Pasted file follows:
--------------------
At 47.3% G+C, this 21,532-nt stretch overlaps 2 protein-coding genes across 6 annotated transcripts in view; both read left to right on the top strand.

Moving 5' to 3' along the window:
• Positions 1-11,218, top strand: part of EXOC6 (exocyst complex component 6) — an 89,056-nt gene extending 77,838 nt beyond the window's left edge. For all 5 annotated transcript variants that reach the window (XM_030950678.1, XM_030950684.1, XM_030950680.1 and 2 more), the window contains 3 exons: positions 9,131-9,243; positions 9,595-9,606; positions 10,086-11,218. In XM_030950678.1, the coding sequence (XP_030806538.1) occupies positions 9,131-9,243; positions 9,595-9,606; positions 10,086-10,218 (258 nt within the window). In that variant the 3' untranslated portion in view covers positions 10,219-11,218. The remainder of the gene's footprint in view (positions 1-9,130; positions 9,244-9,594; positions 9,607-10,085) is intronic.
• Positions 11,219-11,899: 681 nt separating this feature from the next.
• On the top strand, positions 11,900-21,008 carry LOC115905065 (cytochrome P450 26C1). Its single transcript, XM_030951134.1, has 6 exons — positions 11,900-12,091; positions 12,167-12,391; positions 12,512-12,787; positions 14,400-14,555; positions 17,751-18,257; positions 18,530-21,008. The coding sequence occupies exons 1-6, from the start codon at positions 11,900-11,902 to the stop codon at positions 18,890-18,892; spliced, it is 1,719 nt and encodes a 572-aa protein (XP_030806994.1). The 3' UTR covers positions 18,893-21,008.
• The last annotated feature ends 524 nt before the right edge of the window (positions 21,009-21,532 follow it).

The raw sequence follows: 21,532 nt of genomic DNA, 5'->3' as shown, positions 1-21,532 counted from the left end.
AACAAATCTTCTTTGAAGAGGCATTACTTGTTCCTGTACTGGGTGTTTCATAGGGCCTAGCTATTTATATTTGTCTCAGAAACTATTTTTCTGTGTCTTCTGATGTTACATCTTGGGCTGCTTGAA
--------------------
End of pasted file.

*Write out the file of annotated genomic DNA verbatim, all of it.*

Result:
At 47.3% G+C, this 21,532-nt stretch overlaps 2 protein-coding genes across 6 annotated transcripts in view; both read left to right on the top strand.

Moving 5' to 3' along the window:
• Positions 1-11,218, top strand: part of EXOC6 (exocyst complex component 6) — an 89,056-nt gene extending 77,838 nt beyond the window's left edge. For all 5 annotated transcript variants that reach the window (XM_030950678.1, XM_030950684.1, XM_030950680.1 and 2 more), the window contains 3 exons: positions 9,131-9,243; positions 9,595-9,606; positions 10,086-11,218. In XM_030950678.1, the coding sequence (XP_030806538.1) occupies positions 9,131-9,243; positions 9,595-9,606; positions 10,086-10,218 (258 nt within the window). In that variant the 3' untranslated portion in view covers positions 10,219-11,218. The remainder of the gene's footprint in view (positions 1-9,130; positions 9,244-9,594; positions 9,607-10,085) is intronic.
• Positions 11,219-11,899: 681 nt separating this feature from the next.
• On the top strand, positions 11,900-21,008 carry LOC115905065 (cytochrome P450 26C1). Its single transcript, XM_030951134.1, has 6 exons — positions 11,900-12,091; positions 12,167-12,391; positions 12,512-12,787; positions 14,400-14,555; positions 17,751-18,257; positions 18,530-21,008. The coding sequence occupies exons 1-6, from the start codon at positions 11,900-11,902 to the stop codon at positions 18,890-18,892; spliced, it is 1,719 nt and encodes a 572-aa protein (XP_030806994.1). The 3' UTR covers positions 18,893-21,008.
• The last annotated feature ends 524 nt before the right edge of the window (positions 21,009-21,532 follow it).

The raw sequence follows: 21,532 nt of genomic DNA, 5'->3' as shown, positions 1-21,532 counted from the left end.
AACAAATCTTCTTTGAAGAGGCATTACTTGTTCCTGTACTGGGTGTTTCATAGGGCCTAGCTATTTATATTTGTCTCAGAAACTATTTTTCTGTGTCTTCTGATGTTACATCTTGGGCTGCTTGAA